The ICL 2966 is the Museum's largest computer. This huge mainframe occupies almost a third of the floor space in the Large Systems Gallery!
Manufactured by the British computer giant ICL (now part of Fujitsu), TNMOC's ICL 2966 dates from 1984. The Central Processing Units occupy 5 large cabinets, with many other cabinets containing disks, magnetic tape drives and other peripherals. It was used by the construction company TARMAC until 1999, when it was decommissioned due in part to fears that it would be affected by the ‘Millennium Bug’.
Almost all large mainframes were broken up for scrap when they reached the end of their working lives, but the Museum's 2966 had a lucky escape from this fate.
At this time Tony Sale, one of the founders of the Computer Conservation Society (CCS), was working on the Colossus Rebuild at Bletchley Park. He heard about the imminent demise of the Tarmac 2966, thought to be the last surviving of its kind, through Bob Whittaker, an ICL employee and volunteer on the CCS's Manchester Baby reconstruction project. Bob and Tony thought the system should be preserved, and so it was arranged that ICL would pay to transport the system to Bletchley Park and Tony arranged space to store it.
Nearly ten years would pass before The National Museum of Computing was formed and the system could at last be taken out of storage and set up in the new Large Systems Gallery. Unfortunately the damp conditions in the semi-derelict buildings that the machine lived in for so many years have taken their toll.
The long and difficult process of restoring the system to working order has been underway since 2008 and is still ongoing. We are lucky to have had help and advice in the early days from Alasdair Lewis, the ICL/Fujitsu engineer who maintained the system during its working life at TARMAC and actually decommissioned it. He was instrumental in ensuring the all important software, cabling and spare parts were preserved and transferred to TNMOC.
This system uses a lot of power - you can't run this from a 13A plug - so the Museum had to install a dedicated mains supply before restoration could begin. It also generates a lot of heat and would normally be in an air-conditioned room. As we could not fit out the whole gallery with air conditioning, we designed a large fan-assisted air venting system fitted to the top of the main cabinets to direct the hot air out through a window.
The enormous hard disk drives used by the system are very sensitive to dust and temperature changes, and so are not suitable for regular operation in our environment. To get around this problem we designed and built a disk emulator to replace them. This small box uses a modern micro SD memory card (the type you might find in your phone) which can store twice as much data as all the original disks put together!
ICL 2900 computers were designed to run the VME (Virtual Machine Environment) Operating System, but could also run software designed for the earlier 1900 series computers. Our machine ran as a 1900 during its working life at TARMAC, and still does today at TNMOC under the George 3 operating system.
The system didn't come with any video terminals, but we have since acquired and restored three original ICL terminals. On these visitors can play noughts and crosses against the computer, or explore the twisty windy passages of the classic Colossal Cave adventure game.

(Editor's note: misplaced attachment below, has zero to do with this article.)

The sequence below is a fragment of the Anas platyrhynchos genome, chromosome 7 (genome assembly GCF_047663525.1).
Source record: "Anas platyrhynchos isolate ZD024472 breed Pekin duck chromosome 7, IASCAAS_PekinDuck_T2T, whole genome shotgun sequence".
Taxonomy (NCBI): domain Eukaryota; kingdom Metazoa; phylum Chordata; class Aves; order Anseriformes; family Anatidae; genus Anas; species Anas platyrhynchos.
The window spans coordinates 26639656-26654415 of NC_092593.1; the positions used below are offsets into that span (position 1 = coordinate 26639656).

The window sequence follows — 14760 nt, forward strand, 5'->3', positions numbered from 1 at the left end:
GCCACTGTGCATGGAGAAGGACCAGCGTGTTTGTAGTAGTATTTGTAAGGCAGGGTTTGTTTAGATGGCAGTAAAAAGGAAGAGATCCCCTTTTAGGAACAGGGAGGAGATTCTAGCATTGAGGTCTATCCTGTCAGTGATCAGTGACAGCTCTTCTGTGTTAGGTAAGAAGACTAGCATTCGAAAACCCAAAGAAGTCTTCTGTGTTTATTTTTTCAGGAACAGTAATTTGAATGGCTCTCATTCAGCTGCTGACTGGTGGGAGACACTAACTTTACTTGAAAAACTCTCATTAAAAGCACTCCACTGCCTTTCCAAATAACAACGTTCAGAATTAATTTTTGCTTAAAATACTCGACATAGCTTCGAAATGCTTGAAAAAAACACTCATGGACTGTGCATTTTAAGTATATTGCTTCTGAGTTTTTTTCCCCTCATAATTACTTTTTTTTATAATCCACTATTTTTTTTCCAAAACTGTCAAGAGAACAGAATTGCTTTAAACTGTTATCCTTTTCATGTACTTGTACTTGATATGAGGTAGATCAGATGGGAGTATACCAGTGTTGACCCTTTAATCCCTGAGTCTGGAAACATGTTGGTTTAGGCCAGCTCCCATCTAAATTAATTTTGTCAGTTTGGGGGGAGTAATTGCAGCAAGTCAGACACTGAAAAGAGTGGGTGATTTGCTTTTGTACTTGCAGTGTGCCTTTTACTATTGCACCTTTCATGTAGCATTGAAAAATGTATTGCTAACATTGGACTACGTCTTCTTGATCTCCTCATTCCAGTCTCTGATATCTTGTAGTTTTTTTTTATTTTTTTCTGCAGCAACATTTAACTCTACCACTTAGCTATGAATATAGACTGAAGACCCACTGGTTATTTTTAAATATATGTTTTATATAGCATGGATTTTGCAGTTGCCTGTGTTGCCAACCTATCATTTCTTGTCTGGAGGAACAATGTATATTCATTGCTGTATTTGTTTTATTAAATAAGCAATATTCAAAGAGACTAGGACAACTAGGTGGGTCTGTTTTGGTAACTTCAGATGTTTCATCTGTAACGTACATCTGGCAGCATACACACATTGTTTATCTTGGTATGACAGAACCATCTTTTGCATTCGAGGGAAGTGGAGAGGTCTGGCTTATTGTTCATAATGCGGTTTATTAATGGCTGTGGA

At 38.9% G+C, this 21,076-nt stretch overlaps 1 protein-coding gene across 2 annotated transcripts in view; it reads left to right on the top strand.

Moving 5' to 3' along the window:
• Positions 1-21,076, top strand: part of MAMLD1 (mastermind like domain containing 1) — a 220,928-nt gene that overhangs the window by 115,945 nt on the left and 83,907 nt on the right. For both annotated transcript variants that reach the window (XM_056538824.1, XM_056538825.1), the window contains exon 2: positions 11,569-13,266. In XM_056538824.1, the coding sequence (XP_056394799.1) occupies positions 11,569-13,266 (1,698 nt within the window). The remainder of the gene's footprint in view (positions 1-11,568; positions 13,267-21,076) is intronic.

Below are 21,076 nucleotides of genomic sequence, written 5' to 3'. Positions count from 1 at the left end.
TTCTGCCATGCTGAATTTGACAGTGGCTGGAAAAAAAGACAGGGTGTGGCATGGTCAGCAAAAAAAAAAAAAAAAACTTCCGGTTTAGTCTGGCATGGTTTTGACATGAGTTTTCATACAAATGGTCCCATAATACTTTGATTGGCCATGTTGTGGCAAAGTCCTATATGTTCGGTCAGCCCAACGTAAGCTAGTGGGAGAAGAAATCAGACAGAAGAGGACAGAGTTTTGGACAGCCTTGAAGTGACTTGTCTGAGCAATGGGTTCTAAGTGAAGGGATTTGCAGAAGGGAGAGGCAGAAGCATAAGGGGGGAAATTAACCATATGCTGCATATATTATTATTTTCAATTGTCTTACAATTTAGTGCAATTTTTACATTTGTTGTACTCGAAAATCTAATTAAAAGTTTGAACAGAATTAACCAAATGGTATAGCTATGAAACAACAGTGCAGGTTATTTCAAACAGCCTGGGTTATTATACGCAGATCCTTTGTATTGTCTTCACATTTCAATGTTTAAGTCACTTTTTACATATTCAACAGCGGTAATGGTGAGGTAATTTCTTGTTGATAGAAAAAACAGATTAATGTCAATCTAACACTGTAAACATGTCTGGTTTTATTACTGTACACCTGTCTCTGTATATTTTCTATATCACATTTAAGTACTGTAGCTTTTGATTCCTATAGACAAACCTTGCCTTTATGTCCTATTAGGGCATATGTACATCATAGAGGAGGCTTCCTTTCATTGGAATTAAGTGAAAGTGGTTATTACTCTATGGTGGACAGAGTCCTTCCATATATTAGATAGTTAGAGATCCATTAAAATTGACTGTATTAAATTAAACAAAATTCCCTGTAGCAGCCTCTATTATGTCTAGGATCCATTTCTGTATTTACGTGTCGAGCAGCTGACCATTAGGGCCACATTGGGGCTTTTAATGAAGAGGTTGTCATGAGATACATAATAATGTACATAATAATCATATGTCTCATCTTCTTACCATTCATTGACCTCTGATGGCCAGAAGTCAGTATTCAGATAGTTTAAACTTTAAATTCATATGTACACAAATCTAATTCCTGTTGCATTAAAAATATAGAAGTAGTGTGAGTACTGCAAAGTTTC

The Project Team
Delwyn Holroyd has worked in the computer industry for over 25 years and has a degree in electronic engineering. His early career was in the mainframe division at ICL, before moving into the fields of non-linear editing and compositing for television and feature film. He is now technical director and co-founder of Codex Digital, an Emmy award winning company manufacturing digital recording and workflow equipment for professional cinematography.
Delwyn became a volunteer at TNMOC in 2009 and has led the 2966 team since 2010. His only prior experience of the 2966 was seeing one through the window of the machine hall at ICL West Gorton whilst working on the design teams for the successor Series 39 SX machine and the VME operating system. He attended Manchester Grammar School, which at the time operated an ICL 1902T running George 3. These experiences have proven invaluable in the restoration.
Alan Fursdon served an apprenticeship an Instrumentation technician and a further four years in the steel making plant. Then in 1974 he joined ICL as a field Service Engineer. Among the many systems he worked on were the 1904 series, 2900 range, Point of Sale and Networks. He left ICL in 1998. Moving to a small specialist company in Milton Keynes working on designing and producing small batch niche products for Communications and Network Systems.
On retirement, in 2014, Alan became a volunteer at TNMoC. Working on the 2966 and machine minding on public opening days.
John Dunn started his IT career in 1973 with Business Computers working on the BCL molecular 18. In 1976 he went to work for Vickers Management Services working on an ICL 1904S. In 1979 he started working for Telecomputing Ltd in Oxford, after a short period in the Oxford office he was sent on site to Town City Properties in London bug fixing on an integrated property management system. After over 3 years he went to work for the client and stayed with them until 2005. Working for all that time on ICL mainframes up until the autumn of 1999 when their ICL 2966 was turned off. In that time he designed and looked after a number of systems including the original property management system he fixed bugs on in 1979.
He can now be found most Sundays running the ICL 2966 having become a volunteer in 2016 after reading an article in Resurrection, the quarterly magazine of The Computer Conservation Society.